We investigated how three-dimensional (3D) eye position is influenced by static head position relative to gravity, a reflex probably mediated by the otolith organs. In monkeys, the torsional component of eye position is modulated by gravity, but little data is available in humans. Subjects were held in different head/body tilts in roll and pitch for 35 s while we measured 3D eye position with scleral coils, and we used methods that reduced torsion artifacts produced by the eyelids pressing on the contact lens and exit wire. 3D eye positions were described by planar fits to the data (Listing's plane), and changes in these planes showed how torsion varied with head position. Similar to findings in monkeys, the eyes counterrolled during roll tilts independent of horizontal and vertical eye position, reaching a maximum torsion of 4.9°. Counterroll was not proportional to the shear force on the macula of the utricles: gain (torsion/sine of the head roll angle) decreased by 50% from near upright to ear down. During pitch forward, torsion increased when subjects looked right, and decreased when they looked left. However, the maximum change of torsion was only -0.06° per degree of horizontal eye position, which is less than reported in monkey. Also in contrast to monkey, we found little change in torsion when subjects were pitched backwards.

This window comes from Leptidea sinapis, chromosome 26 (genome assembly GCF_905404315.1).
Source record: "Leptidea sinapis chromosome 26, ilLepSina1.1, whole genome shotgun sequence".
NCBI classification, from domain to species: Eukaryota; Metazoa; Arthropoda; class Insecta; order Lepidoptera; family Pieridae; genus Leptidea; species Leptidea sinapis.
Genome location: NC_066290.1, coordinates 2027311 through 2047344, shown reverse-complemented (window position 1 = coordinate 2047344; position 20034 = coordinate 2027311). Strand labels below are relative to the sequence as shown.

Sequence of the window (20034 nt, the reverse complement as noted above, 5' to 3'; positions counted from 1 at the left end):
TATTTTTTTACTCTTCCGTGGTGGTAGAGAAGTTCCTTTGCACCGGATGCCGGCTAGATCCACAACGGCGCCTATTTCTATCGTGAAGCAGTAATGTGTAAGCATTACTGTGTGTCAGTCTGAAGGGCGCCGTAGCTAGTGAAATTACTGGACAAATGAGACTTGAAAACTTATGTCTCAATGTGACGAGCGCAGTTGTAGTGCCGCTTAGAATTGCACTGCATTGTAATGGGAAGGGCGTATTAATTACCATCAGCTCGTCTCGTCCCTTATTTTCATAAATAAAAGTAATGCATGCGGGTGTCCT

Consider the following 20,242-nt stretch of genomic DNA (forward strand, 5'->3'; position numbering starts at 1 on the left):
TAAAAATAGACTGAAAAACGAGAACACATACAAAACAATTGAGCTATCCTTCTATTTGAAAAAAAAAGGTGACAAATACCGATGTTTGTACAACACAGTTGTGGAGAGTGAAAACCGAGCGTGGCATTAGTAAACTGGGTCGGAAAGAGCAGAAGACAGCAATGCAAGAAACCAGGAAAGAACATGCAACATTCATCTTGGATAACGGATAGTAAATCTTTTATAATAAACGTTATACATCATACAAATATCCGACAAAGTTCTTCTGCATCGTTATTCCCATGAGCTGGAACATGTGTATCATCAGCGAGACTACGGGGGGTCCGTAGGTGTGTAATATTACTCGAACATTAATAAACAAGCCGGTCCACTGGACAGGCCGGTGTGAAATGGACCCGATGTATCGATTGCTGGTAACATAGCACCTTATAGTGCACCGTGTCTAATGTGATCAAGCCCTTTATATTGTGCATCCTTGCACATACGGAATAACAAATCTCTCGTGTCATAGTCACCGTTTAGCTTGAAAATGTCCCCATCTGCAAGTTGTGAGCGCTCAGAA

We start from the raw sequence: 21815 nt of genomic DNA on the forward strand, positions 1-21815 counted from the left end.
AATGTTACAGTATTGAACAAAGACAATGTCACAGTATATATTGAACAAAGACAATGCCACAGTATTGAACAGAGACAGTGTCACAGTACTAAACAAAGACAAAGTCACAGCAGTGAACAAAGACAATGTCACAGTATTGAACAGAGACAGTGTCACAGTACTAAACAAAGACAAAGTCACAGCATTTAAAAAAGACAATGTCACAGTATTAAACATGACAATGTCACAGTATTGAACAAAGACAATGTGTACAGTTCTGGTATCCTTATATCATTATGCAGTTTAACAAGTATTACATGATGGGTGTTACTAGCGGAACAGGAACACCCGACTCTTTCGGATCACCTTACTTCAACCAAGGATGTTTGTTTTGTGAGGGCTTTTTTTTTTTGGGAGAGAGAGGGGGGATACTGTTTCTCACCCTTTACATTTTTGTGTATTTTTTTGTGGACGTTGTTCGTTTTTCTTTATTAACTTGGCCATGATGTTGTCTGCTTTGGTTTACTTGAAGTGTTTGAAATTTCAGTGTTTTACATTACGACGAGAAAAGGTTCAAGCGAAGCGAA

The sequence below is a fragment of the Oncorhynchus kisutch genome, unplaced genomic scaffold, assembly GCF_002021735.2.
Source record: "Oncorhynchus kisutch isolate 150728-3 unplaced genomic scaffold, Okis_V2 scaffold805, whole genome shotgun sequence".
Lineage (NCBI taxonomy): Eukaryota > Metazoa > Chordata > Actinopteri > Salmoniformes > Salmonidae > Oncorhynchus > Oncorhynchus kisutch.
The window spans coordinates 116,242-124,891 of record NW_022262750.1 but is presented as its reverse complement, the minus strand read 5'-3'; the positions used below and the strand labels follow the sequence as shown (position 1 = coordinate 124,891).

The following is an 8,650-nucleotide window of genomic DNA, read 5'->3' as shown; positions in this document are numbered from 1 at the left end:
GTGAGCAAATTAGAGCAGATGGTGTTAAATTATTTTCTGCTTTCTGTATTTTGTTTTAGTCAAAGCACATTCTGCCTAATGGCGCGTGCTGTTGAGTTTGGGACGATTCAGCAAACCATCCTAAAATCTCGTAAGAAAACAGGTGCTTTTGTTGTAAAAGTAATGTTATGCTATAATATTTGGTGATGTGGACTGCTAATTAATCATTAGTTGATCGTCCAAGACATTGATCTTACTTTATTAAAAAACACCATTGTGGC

- Listing's law
- Scleral search coils
- Three-dimensional eye movements
- Vestibulo-ocular reflex